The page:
The ride on the sea of salt was a bit relaxter this time, for the sun burned most of the clouds away and the salt surface got nicer and dryer the further we rode.

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But then it started to drizzle a little and the sun was hiding again. We were hurrying once more. By lunch time we reached isla de pescado, where jeep load after jeep load of tourists arrived.

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We asked the local drivers about the weather and salt conditions and the southern end of the Salar. Of course they can’t predict the weather, but they adviced us to stay on the island for the night if we couldn’t make it off the Salar that same day, because there was a big chance of getting rained on that night. For the Salar that could mean getting a layer of 2-5cm of water in which we wouldn’t want to be camping. On the island was a beautiful path through cacti and from its top we had a panoramic view of the whole salt lake.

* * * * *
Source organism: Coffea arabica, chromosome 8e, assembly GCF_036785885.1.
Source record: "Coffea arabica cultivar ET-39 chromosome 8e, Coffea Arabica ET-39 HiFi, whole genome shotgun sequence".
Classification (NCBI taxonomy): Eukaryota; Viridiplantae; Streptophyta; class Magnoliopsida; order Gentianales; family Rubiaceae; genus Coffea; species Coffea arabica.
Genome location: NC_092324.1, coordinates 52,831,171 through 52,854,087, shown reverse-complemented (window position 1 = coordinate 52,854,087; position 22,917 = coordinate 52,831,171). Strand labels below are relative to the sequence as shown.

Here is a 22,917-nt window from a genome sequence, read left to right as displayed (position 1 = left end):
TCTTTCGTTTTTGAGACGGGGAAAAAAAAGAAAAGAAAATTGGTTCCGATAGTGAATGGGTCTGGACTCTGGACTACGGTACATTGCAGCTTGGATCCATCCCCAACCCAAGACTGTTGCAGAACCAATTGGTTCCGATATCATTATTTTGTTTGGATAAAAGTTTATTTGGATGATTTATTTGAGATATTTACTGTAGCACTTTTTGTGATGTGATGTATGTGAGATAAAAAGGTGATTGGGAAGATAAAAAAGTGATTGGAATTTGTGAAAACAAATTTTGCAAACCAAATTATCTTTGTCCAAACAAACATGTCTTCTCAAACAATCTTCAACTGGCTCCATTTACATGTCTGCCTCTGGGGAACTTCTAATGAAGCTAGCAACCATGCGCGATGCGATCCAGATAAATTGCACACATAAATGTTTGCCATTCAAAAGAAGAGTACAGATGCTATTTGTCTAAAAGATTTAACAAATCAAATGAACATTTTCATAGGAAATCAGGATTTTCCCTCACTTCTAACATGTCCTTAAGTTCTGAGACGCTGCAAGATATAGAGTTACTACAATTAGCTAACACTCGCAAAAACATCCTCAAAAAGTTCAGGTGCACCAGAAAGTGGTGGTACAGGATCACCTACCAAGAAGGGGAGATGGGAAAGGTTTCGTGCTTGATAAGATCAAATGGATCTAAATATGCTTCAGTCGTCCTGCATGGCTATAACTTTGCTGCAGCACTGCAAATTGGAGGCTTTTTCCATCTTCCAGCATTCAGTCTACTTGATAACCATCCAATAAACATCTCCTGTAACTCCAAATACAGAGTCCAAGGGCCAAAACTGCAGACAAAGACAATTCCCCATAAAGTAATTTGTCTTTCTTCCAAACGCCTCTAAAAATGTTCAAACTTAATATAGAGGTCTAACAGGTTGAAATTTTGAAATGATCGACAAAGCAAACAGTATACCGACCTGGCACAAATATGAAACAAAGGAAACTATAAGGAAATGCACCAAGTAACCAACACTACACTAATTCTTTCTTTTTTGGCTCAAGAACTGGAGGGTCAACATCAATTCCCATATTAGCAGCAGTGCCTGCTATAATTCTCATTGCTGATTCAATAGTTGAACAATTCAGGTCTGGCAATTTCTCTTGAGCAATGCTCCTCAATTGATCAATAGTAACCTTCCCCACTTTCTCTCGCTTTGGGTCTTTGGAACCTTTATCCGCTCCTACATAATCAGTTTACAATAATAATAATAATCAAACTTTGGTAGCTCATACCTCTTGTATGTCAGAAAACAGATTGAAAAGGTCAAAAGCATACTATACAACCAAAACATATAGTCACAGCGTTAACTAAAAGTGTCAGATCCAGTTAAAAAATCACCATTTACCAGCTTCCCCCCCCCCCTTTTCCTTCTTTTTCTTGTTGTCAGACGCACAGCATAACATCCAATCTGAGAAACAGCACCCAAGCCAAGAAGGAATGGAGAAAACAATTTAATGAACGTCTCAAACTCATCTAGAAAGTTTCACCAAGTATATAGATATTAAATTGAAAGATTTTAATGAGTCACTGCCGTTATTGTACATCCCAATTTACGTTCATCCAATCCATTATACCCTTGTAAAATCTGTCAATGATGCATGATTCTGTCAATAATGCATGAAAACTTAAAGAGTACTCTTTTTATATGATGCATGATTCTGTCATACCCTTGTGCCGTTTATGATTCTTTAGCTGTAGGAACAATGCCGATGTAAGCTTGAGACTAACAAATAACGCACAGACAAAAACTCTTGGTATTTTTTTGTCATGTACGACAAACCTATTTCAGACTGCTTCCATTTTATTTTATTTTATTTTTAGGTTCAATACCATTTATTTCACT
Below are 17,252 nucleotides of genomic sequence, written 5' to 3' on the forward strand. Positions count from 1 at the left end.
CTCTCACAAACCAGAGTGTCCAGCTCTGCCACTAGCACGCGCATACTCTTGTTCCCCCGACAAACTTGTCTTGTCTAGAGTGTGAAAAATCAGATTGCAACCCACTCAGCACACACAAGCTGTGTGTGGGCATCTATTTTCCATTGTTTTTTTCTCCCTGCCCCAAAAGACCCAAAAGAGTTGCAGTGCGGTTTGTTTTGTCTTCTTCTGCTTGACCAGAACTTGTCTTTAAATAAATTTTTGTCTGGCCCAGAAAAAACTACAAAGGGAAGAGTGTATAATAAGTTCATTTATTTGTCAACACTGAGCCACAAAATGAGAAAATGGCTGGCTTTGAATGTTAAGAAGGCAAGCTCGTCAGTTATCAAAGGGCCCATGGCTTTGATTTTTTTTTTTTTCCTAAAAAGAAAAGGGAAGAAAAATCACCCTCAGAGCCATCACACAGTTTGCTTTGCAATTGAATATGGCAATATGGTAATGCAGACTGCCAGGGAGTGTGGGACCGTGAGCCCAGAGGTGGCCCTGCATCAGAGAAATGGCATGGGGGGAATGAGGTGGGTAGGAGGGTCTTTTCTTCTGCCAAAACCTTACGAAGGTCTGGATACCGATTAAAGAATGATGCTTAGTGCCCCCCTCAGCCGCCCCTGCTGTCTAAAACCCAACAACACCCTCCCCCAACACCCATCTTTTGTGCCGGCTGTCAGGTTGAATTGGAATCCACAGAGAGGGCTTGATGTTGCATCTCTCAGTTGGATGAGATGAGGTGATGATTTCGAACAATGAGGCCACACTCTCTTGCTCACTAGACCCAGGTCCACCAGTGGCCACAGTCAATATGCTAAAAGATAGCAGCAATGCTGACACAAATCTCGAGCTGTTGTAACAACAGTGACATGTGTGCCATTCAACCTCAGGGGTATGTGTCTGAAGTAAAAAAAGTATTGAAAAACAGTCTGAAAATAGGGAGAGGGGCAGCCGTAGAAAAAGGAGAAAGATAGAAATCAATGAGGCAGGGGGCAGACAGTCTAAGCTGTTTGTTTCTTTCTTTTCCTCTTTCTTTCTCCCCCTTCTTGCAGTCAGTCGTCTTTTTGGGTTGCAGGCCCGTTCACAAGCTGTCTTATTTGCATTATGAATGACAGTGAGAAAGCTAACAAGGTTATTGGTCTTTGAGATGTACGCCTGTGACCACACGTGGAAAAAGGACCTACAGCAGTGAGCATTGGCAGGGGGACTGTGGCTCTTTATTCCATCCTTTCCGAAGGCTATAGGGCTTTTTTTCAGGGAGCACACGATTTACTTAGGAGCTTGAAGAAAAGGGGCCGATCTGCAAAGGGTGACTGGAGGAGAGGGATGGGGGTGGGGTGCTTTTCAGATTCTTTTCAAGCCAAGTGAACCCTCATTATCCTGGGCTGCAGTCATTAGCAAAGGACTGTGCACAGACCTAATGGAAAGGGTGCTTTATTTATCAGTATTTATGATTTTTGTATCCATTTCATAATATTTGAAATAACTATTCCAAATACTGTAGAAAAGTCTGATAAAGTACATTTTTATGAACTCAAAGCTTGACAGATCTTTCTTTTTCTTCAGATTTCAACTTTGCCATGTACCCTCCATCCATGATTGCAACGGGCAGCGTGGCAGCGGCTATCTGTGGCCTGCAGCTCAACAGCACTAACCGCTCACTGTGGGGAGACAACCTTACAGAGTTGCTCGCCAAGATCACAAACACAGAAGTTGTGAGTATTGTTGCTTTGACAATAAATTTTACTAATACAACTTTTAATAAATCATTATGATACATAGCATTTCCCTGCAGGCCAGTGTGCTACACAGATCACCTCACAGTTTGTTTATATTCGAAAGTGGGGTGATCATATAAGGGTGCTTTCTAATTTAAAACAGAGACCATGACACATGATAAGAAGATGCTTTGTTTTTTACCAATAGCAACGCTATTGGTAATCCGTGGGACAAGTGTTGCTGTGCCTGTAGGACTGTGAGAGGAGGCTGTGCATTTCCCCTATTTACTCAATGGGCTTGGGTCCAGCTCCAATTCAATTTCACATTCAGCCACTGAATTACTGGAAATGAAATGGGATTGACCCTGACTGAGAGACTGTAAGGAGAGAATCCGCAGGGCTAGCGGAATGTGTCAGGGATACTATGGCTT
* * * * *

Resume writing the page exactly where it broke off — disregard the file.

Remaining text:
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We stayed in a hut, the bikes ready to go for early next morning. It had just gotten dark, when the raindrops started their rhytmic music on the roof. Shortly after our room was lit in white light and dark again. The growling thunder added his part to the tune.

Blue skies and no clouds at all awaited us in the morning as well as a Salar turned into a lake. Flo went to check the depth of the water and found it to be only about 2-3cm deep Should we ride out or not? We had already decided to go to Uyuni in the east instead of San Juan on the southern end. In the south we would have more sandy washboard paths that by now had probably turned into mudholes.